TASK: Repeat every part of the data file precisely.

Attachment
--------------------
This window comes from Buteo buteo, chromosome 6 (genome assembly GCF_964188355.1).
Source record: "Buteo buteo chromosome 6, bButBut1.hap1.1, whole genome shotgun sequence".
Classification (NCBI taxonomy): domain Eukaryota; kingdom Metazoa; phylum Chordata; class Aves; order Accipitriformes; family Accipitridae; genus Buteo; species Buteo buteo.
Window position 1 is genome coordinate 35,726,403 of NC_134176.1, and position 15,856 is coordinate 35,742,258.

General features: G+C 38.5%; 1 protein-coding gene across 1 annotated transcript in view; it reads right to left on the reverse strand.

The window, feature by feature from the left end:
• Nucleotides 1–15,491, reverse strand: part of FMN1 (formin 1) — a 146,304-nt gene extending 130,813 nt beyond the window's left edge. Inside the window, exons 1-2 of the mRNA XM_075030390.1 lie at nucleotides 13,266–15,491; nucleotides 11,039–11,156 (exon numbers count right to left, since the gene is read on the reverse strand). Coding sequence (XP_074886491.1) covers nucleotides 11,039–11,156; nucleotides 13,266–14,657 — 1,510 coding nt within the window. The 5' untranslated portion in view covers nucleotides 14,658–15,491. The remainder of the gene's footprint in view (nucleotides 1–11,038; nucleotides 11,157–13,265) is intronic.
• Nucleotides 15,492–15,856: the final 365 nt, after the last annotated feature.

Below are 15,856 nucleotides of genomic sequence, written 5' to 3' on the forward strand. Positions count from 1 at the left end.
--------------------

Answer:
This window comes from Buteo buteo, chromosome 6 (genome assembly GCF_964188355.1).
Source record: "Buteo buteo chromosome 6, bButBut1.hap1.1, whole genome shotgun sequence".
Classification (NCBI taxonomy): domain Eukaryota; kingdom Metazoa; phylum Chordata; class Aves; order Accipitriformes; family Accipitridae; genus Buteo; species Buteo buteo.
Window position 1 is genome coordinate 35,726,403 of NC_134176.1, and position 15,856 is coordinate 35,742,258.

General features: G+C 38.5%; 1 protein-coding gene across 1 annotated transcript in view; it reads right to left on the reverse strand.

The window, feature by feature from the left end:
• Nucleotides 1–15,491, reverse strand: part of FMN1 (formin 1) — a 146,304-nt gene extending 130,813 nt beyond the window's left edge. Inside the window, exons 1-2 of the mRNA XM_075030390.1 lie at nucleotides 13,266–15,491; nucleotides 11,039–11,156 (exon numbers count right to left, since the gene is read on the reverse strand). Coding sequence (XP_074886491.1) covers nucleotides 11,039–11,156; nucleotides 13,266–14,657 — 1,510 coding nt within the window. The 5' untranslated portion in view covers nucleotides 14,658–15,491. The remainder of the gene's footprint in view (nucleotides 1–11,038; nucleotides 11,157–13,265) is intronic.
• Nucleotides 15,492–15,856: the final 365 nt, after the last annotated feature.

Below are 15,856 nucleotides of genomic sequence, written 5' to 3' on the forward strand. Positions count from 1 at the left end.